Also, avoid being overzealous with friendliness or affability. While as recruiters we naturally want a great relationship with our candidates, phoning to “have a chat” with the goal of getting your name greater visibility is rarely the best use of anybody’s time. I recently had a relatively senior candidate call to inform me that they were going to “flick through their resume.” There was however a clear process outlined when it came to applications, and phoning – while a good thing to do – didn’t negate the need to follow this. The informal nature of the language they used, without knowing me at all, also didn’t leave a good impression of their professionalism.
When is a good time to ask for feedback on an application? I am often phoned by candidates asking for a progress update on their application, and while this indicates a level of genuine interest, it is unlikely that I’ll have any feedback for you two days after you applied for the role. We try to keep you as up-to-date as possible, but if you haven’t heard anything about the status of your application, calling around ten business days after applying is the best advice.
In my experience, one of the most significant errors executives make is not being adequately prepared. Online job boards have made it simple to apply for a wide range of roles in a short space of time. This means it can be easy to lose track of what you have and haven’t applied for. My favourite advice in this situation is to keep a worksheet to record each stage of your search. Note down the details of each role you apply for; what it is, who it is with, who the contact point is, and when you applied. This way instead of having to sift through each online job application, looking for the correct one, with a cursory glance you will know your status with that particular organisation. Having a worksheet also allows the opportunity to track progress and follow up on applications when the time is right.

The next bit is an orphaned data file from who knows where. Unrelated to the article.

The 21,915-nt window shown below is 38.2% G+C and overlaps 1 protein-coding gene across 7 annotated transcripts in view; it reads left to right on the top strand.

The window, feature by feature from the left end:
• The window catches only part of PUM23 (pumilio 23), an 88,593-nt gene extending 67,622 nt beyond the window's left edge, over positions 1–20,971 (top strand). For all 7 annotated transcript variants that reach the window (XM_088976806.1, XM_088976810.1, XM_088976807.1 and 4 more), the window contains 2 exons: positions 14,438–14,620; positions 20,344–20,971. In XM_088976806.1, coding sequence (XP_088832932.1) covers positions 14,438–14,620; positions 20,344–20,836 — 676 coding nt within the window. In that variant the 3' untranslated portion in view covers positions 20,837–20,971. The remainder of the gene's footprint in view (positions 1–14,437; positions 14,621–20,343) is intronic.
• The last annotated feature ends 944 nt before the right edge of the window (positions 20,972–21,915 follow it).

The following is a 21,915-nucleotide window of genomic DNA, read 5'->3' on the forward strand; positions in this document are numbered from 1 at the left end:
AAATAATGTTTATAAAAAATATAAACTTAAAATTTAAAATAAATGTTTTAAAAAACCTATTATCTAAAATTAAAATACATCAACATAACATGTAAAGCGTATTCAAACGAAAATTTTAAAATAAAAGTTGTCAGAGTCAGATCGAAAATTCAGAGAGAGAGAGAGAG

While executive roles require a greater level of skill and experience, the foundations for a successful career move are still in doing the basics right. These rules might seem simple, but with such a multitude of applications for every role, this is how an application can be made to stand out, or at least not disregarded! You wouldn’t believe the number of cover letters we receive that obviously haven’t been proofread, or the number of people we call who have no idea which job they’ve applied for. It’s hugely disappointing, because these are people with great skills and great experience, who are marketing themselves poorly by not doing the one-percenters right, and letting themselves down as a result.